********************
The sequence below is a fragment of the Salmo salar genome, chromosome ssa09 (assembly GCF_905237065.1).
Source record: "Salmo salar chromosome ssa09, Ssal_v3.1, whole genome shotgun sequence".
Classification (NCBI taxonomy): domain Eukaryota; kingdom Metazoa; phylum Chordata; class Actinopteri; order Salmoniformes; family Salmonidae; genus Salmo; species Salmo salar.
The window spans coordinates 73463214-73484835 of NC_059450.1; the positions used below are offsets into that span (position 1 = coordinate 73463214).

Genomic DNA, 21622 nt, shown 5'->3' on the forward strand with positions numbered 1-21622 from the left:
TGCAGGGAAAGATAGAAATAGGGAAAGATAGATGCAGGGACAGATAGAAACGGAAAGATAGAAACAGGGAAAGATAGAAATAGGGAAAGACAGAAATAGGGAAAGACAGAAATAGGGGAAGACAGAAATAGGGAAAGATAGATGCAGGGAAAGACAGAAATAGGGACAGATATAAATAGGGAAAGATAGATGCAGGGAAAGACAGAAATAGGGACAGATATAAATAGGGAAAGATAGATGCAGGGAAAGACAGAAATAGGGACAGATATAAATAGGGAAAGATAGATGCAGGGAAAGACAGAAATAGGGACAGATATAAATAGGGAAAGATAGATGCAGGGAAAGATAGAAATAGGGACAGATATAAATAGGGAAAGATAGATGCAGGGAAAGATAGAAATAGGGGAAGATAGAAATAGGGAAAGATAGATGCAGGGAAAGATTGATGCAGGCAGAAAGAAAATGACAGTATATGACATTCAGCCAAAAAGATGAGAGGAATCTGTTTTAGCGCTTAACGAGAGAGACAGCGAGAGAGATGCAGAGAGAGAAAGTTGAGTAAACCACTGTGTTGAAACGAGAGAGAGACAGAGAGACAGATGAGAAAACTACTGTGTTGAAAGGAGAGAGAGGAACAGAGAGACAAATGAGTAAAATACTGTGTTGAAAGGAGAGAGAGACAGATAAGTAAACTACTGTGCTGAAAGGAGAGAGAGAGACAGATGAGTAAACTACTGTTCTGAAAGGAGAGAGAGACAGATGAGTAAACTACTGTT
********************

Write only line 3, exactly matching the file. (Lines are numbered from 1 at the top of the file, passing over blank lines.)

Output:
Classification (NCBI taxonomy): domain Eukaryota; kingdom Metazoa; phylum Chordata; class Actinopteri; order Salmoniformes; family Salmonidae; genus Salmo; species Salmo salar.